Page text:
At a time when intolerance is becoming a norm for any debate, Dolly Kitty Aur Woh Chamakte Sitare by Alankrita Shrivastava drives home the need for learning acceptance. At its heart, the film is a story about two sisters learning to accept their desires and dreams but a look from wider lens will tell you that the story encourages you to accept both your strengths and flaws to happily co-exist with yourself and others.
Streaming on Netflix, Dolly Kitty Aur Woh Chamakte Sitare revisits the world created by filmmaker and writer Alankrita Shrivastava in her last film, Lipstick Under My Burkha (2016). The lovely Buaji (played by Ratna Pathak Shah in Lipstick…) is revisited in form of Dolly and Kaajal, reminding the audience how difficult it is for women, irrespective of their age, background, or culture, to have agency over their bodies, desires, ambitions and dreams.
In Dolly aka Radha (played to perfection by Konkana Sen Sharma) is a woman you see in your everyday life. She lives a mundane life with her husband and kids, trying different things to keep herself distracted and acknowledging the voids of her life.
In India, where arranged marriage is still the norm even in affluent, educated families, Dolly’s character is every girl who was told who to marry and has been living in a loveless and probably sexless marriage for years. She can’t step out of it because “marriage means adjusting.” She ignores her husband’s infidelity because she has to make the marriage work, as society has dictated her to, and because she believes that her children need a “normal family” which she lacked while growing up.
Dolly and her husband are uncomfortable reminders that the burden of lack of sexual compatibility always falls on women/wives/girlfriends. In fact, Dolly is convinced that she is frigid until her satisfying sexual encounter with another man.
Though the character of Kitty aka Kaajal (played by a graceful Bhumi Pednekar) does not enjoy the same depth or arc like Dolly’s, she is a sad reminder of what young women face when pursuing her dreams. Right from a disapproving family, to people wanting to own your body, to their own burdens of morality, the film beautifully portrays how a girl wanting to live life on her own terms scares the society.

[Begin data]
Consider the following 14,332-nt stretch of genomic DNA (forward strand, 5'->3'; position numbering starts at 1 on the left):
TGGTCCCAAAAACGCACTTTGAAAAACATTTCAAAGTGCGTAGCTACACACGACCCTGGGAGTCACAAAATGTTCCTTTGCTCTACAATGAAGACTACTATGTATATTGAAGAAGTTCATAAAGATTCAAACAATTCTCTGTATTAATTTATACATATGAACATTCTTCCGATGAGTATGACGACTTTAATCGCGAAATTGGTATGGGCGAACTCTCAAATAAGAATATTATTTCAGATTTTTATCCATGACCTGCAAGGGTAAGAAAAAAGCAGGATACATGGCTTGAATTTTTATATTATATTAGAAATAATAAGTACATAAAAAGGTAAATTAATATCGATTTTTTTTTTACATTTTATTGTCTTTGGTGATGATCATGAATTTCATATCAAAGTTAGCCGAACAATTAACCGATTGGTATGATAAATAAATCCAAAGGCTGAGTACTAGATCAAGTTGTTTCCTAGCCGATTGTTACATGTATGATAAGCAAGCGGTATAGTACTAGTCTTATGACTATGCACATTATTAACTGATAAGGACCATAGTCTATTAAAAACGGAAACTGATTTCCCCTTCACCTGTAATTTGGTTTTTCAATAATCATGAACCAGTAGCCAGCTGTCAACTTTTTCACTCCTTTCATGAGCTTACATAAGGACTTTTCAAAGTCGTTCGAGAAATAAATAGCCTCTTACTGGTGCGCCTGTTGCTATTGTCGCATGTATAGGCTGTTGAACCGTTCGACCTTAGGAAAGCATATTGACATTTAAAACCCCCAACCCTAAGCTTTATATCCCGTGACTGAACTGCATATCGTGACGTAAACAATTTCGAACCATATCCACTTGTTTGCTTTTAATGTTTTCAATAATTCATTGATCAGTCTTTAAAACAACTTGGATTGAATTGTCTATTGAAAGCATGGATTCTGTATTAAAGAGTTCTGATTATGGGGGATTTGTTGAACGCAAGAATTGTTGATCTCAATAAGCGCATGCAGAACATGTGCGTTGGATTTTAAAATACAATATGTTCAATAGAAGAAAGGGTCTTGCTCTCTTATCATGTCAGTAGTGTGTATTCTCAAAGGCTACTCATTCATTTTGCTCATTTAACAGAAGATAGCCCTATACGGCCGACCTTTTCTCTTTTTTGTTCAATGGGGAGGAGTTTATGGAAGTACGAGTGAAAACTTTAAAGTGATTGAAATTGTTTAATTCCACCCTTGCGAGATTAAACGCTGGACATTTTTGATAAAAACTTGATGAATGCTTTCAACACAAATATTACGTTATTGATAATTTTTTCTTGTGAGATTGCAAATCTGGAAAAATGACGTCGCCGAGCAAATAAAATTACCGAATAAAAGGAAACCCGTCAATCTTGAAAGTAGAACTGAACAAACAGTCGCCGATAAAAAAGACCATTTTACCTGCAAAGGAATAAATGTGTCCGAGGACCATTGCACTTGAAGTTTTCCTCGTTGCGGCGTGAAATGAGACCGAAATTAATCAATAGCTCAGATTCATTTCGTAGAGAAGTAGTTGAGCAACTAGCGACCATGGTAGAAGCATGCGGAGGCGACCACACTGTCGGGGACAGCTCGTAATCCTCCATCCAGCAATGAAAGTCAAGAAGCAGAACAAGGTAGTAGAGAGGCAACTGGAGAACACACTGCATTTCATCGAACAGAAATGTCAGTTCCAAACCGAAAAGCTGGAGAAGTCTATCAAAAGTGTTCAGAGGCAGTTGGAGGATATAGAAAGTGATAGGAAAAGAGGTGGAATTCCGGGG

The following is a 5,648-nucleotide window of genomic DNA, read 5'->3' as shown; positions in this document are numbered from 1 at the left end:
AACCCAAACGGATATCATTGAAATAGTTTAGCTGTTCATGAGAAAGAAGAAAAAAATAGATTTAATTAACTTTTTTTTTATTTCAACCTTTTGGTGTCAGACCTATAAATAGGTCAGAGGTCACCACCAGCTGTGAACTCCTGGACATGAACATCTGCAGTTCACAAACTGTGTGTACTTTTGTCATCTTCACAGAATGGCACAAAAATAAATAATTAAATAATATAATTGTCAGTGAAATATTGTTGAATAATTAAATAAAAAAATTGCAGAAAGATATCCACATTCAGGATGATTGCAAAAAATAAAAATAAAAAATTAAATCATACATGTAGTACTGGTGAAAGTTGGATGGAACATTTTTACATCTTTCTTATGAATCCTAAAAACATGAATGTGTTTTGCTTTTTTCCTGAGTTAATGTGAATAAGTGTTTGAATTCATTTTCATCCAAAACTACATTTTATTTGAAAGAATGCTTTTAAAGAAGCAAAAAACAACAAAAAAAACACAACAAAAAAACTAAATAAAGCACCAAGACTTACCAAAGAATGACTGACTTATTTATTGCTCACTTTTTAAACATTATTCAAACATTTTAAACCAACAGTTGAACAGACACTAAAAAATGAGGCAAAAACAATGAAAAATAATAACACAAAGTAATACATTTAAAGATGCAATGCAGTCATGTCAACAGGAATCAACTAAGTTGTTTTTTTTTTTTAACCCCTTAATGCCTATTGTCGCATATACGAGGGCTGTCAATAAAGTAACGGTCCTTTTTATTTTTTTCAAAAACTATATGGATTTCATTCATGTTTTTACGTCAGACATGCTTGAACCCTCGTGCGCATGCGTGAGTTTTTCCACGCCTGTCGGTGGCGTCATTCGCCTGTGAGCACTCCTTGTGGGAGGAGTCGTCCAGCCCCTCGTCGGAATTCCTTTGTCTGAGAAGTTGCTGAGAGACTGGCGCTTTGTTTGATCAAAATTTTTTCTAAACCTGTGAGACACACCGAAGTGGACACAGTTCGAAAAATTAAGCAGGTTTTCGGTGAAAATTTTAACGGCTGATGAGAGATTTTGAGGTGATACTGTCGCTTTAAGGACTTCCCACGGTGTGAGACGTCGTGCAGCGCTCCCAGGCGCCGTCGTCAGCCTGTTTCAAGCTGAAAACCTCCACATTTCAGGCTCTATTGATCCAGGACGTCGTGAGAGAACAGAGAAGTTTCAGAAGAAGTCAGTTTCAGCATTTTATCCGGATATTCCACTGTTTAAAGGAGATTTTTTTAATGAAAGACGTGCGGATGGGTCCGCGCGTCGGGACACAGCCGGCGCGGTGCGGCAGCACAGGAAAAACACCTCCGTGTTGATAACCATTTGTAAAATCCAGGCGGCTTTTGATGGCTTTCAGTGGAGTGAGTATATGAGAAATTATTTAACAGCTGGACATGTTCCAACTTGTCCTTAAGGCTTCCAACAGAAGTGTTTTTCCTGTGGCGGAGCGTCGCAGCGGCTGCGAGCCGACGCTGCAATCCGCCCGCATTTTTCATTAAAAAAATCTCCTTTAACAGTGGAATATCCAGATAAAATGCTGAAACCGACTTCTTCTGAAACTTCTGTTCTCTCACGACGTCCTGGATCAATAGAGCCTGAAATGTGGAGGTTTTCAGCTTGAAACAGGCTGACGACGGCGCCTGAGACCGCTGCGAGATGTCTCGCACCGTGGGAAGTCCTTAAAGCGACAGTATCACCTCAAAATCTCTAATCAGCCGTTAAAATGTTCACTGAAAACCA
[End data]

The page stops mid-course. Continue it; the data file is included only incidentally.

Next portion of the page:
In an awkward situation, when Kaajal is confronted by her parents for being the telephonic sex companion of male customers, she boldly argues how nobody is bothered that her brother-in-law is a user of the app but everyone is quick to judge her! And her parents’ suggestion is that she leaves her job comes back to her hometown, Durbhanga in Bihar, so they could get her married. There are no surprises here – marriage, after all, is the way to control women in Indian society.
… And the shining stars!
While the chamakte sitare refers to the desires and dreams these women want to live, the real shining star of the film is the filmmaker herself and her understanding of this world where it’s so important to bring to life stories of women, by women and for women!
Alankrita’s understanding of the lack of (and the need for) women’s stories on screen has brought to life, characters like Dolly, Kitty, Buaji, and Tara Khanna (Made in Heaven). These women are bold, smart, and yet make fools of themselves. These women are ambitious, and are not scared to walk away from a toxic relationship.
There are also some very smartly written scenes on casual sexism at workplace where Dolly is the one who makes and serves tea because she is the only female worker and the remarks by her boss of her “working just for fun” when she wants to seek some employee benefits. The opening scene of the film, where Kaajal complaints to Dolly about her husband’s wandering hands and intentions, Dolly laughs it off despite knowing that her sister is telling the truth. She instead tells her how she is confused about her feelings for her brother-in-law, a smart commentary on victim shaming.
Not that Dolly Kitty is flawless. There are many touch-and-go mentions - like religious intolerance, right-wing political goons out there to save our ‘sanskaar,’ the unnecessary and clumsily handled track of Dolly’s mother; and an ambiguous portrayal of surrogate women. The track of Dolly’s son’s sexuality gives a peak into how the support of a parent can make a world of a difference on a child’s self-discovery; yet, the subplot is underwhelming, as it gets lost in the helter-skelter of the main protagonists’ lives. Hope Alankrita will make a movie each on these individual subplots too – after all, what she gets right in her films is always worth celebrating!
(Edited by Athira Nair)